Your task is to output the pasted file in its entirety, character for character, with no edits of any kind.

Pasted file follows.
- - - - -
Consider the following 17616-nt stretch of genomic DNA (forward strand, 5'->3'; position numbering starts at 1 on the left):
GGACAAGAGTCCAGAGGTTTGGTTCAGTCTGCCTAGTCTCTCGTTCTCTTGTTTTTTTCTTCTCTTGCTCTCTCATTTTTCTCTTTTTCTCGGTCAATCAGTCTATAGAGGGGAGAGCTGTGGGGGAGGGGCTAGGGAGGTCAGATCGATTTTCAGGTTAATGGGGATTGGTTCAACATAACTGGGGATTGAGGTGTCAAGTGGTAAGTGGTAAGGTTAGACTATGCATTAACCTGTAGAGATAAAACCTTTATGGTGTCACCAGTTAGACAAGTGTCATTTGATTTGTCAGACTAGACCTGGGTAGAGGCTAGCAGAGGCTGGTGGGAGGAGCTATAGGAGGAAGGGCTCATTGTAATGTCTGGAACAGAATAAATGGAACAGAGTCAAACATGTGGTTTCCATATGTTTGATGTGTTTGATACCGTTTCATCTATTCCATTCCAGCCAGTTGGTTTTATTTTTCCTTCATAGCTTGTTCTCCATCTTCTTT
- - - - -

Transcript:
Consider the following 17616-nt stretch of genomic DNA (forward strand, 5'->3'; position numbering starts at 1 on the left):
GGACAAGAGTCCAGAGGTTTGGTTCAGTCTGCCTAGTCTCTCGTTCTCTTGTTTTTTTCTTCTCTTGCTCTCTCATTTTTCTCTTTTTCTCGGTCAATCAGTCTATAGAGGGGAGAGCTGTGGGGGAGGGGCTAGGGAGGTCAGATCGATTTTCAGGTTAATGGGGATTGGTTCAACATAACTGGGGATTGAGGTGTCAAGTGGTAAGTGGTAAGGTTAGACTATGCATTAACCTGTAGAGATAAAACCTTTATGGTGTCACCAGTTAGACAAGTGTCATTTGATTTGTCAGACTAGACCTGGGTAGAGGCTAGCAGAGGCTGGTGGGAGGAGCTATAGGAGGAAGGGCTCATTGTAATGTCTGGAACAGAATAAATGGAACAGAGTCAAACATGTGGTTTCCATATGTTTGATGTGTTTGATACCGTTTCATCTATTCCATTCCAGCCAGTTGGTTTTATTTTTCCTTCATAGCTTGTTCTCCATCTTCTTT